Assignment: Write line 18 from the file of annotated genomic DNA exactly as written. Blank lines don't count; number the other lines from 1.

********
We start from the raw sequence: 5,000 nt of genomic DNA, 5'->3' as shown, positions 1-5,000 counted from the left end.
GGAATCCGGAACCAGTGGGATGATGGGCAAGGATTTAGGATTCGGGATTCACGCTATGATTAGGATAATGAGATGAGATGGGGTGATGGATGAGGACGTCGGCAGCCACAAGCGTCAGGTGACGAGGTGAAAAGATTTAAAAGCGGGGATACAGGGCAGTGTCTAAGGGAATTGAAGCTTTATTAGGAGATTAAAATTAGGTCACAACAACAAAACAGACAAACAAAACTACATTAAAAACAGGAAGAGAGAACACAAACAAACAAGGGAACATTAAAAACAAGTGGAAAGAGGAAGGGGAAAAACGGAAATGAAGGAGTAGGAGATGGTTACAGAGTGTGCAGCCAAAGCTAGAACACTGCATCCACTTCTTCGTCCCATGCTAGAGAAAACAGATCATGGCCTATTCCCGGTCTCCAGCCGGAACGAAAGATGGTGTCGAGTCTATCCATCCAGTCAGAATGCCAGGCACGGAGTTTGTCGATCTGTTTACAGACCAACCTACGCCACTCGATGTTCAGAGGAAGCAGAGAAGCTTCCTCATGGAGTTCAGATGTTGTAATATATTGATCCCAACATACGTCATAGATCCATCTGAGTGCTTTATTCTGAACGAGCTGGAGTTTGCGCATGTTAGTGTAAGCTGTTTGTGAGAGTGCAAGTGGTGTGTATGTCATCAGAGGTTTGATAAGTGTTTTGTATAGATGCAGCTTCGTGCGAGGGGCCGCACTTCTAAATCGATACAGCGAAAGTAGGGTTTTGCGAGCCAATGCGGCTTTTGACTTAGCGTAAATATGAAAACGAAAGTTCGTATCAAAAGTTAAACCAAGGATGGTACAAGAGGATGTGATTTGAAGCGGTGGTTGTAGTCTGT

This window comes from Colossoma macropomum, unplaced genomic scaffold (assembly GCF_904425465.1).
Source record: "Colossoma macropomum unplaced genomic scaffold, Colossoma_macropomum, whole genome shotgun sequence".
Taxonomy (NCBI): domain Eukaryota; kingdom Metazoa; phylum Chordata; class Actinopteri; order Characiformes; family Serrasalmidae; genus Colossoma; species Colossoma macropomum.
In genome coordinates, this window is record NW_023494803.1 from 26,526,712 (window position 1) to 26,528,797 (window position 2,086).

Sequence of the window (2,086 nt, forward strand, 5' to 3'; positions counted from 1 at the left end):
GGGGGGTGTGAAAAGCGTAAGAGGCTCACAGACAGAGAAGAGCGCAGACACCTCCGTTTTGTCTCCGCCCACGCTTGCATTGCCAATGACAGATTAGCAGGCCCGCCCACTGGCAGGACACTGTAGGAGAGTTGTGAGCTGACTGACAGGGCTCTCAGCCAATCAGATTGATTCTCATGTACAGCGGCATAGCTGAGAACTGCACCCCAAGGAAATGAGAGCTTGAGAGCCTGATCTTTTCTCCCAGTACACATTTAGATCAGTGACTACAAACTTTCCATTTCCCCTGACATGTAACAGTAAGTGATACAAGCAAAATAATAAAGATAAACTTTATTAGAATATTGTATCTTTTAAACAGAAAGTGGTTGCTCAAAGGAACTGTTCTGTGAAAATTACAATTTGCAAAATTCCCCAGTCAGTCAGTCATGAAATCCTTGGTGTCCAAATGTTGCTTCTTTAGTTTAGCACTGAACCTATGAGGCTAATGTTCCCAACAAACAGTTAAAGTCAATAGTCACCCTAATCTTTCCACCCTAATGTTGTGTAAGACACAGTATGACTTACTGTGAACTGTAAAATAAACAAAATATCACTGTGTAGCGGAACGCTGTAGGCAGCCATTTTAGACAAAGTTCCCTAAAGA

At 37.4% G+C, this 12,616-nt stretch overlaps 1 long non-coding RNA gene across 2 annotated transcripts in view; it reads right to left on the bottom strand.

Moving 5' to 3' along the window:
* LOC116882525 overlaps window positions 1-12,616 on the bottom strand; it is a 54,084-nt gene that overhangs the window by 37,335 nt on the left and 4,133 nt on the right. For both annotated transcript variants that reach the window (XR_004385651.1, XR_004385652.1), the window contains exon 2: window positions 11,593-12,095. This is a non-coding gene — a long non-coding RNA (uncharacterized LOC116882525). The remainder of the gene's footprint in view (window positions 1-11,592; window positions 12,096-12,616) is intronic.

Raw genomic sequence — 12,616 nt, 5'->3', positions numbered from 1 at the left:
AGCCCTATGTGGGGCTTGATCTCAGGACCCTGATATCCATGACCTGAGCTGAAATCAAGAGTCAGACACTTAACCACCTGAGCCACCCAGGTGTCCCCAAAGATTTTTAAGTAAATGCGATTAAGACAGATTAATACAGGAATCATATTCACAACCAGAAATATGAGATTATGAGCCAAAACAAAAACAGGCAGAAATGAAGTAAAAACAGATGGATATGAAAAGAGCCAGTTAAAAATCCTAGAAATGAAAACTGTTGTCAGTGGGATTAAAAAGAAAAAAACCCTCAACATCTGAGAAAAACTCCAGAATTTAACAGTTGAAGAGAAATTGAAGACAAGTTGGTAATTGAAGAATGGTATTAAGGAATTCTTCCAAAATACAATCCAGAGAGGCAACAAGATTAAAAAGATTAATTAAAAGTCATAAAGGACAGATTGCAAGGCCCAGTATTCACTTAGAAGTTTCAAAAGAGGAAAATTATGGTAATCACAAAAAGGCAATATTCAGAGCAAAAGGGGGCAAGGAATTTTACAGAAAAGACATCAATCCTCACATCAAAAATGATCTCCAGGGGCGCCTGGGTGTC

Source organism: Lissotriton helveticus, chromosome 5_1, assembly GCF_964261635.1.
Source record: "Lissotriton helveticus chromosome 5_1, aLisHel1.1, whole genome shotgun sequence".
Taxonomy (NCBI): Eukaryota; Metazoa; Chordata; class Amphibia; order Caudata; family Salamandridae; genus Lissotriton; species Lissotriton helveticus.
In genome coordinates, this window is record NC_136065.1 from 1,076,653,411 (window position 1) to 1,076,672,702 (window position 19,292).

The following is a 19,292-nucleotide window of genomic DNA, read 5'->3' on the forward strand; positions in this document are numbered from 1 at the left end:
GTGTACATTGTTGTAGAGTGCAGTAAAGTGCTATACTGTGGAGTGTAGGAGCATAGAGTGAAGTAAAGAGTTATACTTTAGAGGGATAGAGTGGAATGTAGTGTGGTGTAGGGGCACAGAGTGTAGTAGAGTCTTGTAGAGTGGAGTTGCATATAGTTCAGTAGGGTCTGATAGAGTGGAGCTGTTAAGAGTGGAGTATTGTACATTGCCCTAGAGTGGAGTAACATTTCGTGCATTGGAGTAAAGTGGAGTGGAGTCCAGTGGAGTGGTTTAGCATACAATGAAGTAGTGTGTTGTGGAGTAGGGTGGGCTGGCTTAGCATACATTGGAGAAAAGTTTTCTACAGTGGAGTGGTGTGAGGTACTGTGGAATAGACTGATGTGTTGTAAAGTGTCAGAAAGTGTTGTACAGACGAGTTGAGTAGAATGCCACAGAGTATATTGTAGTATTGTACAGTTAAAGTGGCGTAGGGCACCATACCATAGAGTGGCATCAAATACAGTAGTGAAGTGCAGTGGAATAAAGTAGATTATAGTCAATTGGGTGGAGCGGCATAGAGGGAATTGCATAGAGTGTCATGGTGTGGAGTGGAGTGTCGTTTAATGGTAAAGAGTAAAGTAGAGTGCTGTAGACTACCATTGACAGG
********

The following is a 19,292-nucleotide window of genomic DNA, read 5'->3' on the forward strand; positions in this document are numbered from 1 at the left end: